Death will never be a happy subject, but it needn't be a dark mystery devoid of meaning and guidance.
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on November 2, 2000
Loved the book. I think there are only two types of people who need not bother with this book: a) those who are not mortal, and b) those who can't read. All the rest of us should look into it. Rather than duplicate the excellent book description and synopsis above, I will try something else to let you know if this book will interest you at all. Early on in the first chapter, the author makes three statements, and I quote:
1) "In simple terms, in our unconscious mind we can only be killed; it is inconceivable to die of a natural cause or of old age."
2) "The more we are making advancements in science, the more we seem to fear and deny the reality of death."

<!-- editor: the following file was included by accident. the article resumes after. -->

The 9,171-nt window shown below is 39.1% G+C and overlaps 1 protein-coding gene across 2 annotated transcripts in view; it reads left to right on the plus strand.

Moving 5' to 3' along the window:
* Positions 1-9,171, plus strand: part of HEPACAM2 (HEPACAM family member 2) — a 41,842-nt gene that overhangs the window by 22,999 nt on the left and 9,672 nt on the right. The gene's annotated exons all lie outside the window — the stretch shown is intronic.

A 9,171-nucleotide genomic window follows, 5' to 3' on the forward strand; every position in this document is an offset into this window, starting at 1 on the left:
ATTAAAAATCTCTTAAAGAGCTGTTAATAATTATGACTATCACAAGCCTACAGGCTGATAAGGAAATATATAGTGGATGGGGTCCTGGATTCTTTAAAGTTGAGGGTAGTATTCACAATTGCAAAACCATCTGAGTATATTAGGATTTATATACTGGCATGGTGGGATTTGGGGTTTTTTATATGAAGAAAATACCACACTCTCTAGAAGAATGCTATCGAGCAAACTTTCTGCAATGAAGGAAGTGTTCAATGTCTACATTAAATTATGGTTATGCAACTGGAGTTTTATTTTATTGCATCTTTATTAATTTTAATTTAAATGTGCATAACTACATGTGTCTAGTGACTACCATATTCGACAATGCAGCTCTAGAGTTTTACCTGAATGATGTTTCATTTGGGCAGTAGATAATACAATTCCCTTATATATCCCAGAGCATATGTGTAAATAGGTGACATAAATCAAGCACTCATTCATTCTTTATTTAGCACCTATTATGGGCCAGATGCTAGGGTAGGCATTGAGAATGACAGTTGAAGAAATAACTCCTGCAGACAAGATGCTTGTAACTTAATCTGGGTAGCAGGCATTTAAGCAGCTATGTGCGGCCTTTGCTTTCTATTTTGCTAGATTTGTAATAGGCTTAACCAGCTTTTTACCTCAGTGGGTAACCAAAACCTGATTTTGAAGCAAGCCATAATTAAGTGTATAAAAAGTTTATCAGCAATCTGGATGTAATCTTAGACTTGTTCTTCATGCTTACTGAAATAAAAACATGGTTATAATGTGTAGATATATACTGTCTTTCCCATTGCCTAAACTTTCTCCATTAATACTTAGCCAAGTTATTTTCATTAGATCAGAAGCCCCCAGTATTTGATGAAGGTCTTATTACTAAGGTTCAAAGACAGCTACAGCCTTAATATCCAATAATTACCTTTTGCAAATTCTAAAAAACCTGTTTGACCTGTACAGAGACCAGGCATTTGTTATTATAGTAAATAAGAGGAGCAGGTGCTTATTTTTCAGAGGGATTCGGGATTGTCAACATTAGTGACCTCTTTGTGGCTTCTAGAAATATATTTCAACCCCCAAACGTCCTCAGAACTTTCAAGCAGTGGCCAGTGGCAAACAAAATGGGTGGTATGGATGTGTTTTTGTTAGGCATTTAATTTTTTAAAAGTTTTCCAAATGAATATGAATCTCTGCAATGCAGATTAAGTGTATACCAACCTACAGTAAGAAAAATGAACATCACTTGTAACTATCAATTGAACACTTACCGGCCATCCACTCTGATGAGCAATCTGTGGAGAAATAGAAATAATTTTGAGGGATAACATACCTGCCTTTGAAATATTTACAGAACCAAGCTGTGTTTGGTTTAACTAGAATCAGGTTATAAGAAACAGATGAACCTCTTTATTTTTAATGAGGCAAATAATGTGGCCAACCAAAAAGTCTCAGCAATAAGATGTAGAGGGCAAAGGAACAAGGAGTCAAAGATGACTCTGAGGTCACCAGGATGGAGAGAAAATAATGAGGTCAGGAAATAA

3) "When a patient is severely ill, he is often treated like a person with no right to an opinion."
If those type of blanket statements provoke your interest, or make you want to hear more, then this book is for you, because the author never leaves them in blanket form. The book is an enfleshment of those ideas. The author states her objective very clearly midway through the book by saying "If this book serves no other purpose but to sensitize family members of terminally ill patients and hospital personnel to the implicit communications of dying patients, then it has fulfilled its task."
The book is clearly written, no technical jargon to trip over. I found the whole genesis and history of Kubler Ross's interdisciplinary seminar on death and dying fascinating. The actual patient interviews revealed that (more often than not) the people most willing to TALK about dying are... the dying. I found these interviews for the most part very ennobling. They exalted the human spirit and showed the importance of faith and hope.
Above all, the book will make you "think". I've finished reading it, but I certainly haven't finished thinking about it. And that is always my criteria for the fifth star!